...Meat plate. That's what else you could call it, but why not stick with 'charcuterie'? It just sounds better.
I find myself rather giddy when I know a restaurant serves a charcuterie platter or a cheese plate. After all, we grew up eating preserved deli meats (bolgona, turkey, ham) with cheese on bread almost every day of the week. In Europe, they eat it for breakfast!
Nothing else could be so simple, except maybe some plain pasta with butter or a smeary pb&j. But where did slopping slim cuts of meat on a plate with tart garnishes of pickles, spicy mustard, baguette, and apricot spread come from, you ask? I'll give you the short version and then I'll tell you where to get the best meat plates.
The term 'charcuterie' is a French word, originating in the Latin caro, for flesh or meat, and coctus, or “cooked.” It is meat that is salted, smoked or brined--commonly called "cured". The 'charcuterier' shop was derived from France in the 15th century and is very different from your average butcher shop, which specializes only in fresh meat. Oui, oui!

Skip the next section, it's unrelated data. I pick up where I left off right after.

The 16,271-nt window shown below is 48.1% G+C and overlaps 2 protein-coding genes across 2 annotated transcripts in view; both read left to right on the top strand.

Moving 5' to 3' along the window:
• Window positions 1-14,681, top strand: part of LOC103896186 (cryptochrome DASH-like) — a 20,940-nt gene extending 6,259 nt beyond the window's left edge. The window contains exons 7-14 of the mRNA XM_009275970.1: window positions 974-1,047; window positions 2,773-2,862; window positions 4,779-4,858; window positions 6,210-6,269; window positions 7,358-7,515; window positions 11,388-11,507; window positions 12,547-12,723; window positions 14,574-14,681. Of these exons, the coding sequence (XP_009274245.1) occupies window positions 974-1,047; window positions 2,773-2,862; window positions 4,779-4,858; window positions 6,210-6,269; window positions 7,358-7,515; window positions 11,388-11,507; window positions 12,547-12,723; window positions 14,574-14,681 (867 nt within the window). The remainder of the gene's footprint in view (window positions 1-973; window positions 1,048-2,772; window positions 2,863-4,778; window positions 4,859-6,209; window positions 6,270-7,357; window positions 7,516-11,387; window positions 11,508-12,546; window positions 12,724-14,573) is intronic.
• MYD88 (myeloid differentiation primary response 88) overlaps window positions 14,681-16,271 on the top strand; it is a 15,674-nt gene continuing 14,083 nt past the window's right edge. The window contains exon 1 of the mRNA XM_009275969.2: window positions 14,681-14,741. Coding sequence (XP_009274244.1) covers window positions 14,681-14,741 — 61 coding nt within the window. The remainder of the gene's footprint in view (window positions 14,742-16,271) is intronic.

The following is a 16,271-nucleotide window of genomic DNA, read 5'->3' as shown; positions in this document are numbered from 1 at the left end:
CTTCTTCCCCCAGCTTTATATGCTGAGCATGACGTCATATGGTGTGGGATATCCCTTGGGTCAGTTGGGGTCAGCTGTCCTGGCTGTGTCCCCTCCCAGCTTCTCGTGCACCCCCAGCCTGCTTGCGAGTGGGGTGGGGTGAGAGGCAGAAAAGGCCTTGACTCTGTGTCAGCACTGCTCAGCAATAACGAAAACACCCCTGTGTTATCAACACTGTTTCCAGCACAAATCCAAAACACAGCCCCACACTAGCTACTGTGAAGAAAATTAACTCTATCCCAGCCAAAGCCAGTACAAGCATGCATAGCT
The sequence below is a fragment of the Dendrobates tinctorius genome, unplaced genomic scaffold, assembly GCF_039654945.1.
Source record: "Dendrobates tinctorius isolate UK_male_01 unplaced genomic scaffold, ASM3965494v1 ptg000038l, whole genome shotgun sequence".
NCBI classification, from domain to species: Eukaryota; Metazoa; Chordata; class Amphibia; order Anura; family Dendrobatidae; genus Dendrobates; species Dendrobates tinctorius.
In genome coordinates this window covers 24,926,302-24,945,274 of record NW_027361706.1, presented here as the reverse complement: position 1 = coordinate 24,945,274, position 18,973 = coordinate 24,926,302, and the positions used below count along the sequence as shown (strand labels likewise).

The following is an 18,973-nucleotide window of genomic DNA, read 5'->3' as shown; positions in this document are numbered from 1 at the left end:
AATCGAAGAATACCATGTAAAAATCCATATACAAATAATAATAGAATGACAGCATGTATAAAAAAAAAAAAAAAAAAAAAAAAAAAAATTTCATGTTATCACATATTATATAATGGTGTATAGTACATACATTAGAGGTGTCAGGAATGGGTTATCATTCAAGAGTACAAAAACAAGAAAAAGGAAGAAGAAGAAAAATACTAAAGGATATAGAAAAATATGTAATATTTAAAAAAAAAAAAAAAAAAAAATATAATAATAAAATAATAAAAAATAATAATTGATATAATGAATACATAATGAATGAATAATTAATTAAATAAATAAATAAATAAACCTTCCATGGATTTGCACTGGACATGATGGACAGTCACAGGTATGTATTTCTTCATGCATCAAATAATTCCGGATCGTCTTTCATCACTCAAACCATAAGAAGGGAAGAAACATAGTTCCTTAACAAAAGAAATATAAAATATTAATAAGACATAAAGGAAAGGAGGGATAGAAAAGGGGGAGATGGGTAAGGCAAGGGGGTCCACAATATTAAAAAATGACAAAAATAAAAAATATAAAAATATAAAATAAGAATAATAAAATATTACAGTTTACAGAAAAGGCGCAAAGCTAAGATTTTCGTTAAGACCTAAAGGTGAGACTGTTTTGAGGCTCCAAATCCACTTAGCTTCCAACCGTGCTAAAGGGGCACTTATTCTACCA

Charcuterie meats can be preserved over months of time, unlike fresh meat which must be consumed immediately. As you can imagine, this is a refined process where the meat must be edible and flavorful with no signs of bacteria or mold. Yikes!
I really love a charctuerie plate you can arrange yourself. Hopleaf, Old Town Social, D.O.C. Wine Bar and Fork can make that happen, it's just up to you to decide.
|Bluebird // Wicker Park|
|DOC Wine Bar // Lincoln Park|
|Hopleaf // Andersonville|
To see my full list of Charcuterie picks in Chicago, click here